Signed "Arthur Parton 1885"
Birth: 1842, Hudson, NY
Death: 1914, Yonkers, NY
Born in Hudson, NY in 1842, Arthur Parton studied at the Pennsylvania Academy of the Fine Arts under William Trost Richards.¹ While Richards' and the Hudson River School's influence can be seen in Parton's early paintings, his style began to show the influence of the Barbizon School — pastoral scenes with softer brushwork — after he spent a year in Europe in 1869.²
The majority of Parton's career was spent in New York, although his first exhibitions were in Philadelphia. He established a studio in the Tenth Street Studio Building in New York (1874-1893), and painted throughout the Catskill and Adirondack mountains. Parton gained widespread recognition after his painting of the Shenandoah River (1872) was published in William Cullen Bryant's Picturesque America. He won medals from the Pennsylvania Academy of the Fine Arts (1889), the National Academy of Design (1896), the American Art Association, and the St. Louis Exposition of 1904.¹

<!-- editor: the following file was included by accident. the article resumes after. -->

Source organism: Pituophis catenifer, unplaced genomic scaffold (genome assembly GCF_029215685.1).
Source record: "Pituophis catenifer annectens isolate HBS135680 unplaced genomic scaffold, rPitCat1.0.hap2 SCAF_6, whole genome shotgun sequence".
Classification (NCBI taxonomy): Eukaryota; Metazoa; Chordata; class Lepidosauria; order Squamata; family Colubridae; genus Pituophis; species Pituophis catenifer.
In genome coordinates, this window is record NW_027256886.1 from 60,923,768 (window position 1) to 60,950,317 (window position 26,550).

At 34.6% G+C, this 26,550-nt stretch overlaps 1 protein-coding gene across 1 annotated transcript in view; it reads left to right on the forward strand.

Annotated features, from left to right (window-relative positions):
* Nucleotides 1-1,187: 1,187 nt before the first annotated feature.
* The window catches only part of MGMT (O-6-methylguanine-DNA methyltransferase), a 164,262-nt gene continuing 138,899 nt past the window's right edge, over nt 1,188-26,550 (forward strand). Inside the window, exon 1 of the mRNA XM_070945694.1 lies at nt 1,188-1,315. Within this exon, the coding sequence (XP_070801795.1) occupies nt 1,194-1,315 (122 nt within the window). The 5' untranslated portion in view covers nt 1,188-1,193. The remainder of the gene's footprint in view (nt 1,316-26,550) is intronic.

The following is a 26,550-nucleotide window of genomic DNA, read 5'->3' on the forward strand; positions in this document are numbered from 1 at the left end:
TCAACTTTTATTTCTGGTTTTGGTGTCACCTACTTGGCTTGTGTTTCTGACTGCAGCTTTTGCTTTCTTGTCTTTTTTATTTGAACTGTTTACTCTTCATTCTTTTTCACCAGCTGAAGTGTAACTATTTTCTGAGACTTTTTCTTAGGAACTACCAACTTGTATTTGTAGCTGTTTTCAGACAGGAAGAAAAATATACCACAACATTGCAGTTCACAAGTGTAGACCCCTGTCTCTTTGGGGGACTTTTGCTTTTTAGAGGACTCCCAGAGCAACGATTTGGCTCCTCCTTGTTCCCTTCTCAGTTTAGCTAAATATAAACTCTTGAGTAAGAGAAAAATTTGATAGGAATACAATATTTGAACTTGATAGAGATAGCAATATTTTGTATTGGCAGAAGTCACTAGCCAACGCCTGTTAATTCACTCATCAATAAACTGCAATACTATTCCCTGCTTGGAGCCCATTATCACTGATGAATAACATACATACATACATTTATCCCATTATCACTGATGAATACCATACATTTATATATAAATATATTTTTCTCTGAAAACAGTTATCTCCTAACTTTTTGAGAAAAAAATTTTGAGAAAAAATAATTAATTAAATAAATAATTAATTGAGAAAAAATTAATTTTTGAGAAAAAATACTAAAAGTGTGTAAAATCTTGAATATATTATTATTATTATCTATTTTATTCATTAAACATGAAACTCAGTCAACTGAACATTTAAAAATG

Parton's works are held at the Museum of Fine Arts Boston, the Brooklyn Museum, the Jersey City Museum, the Hudson River Museum, the Samuel Dorsky Museum of Art, and the Westmoreland Museum of Art among others.³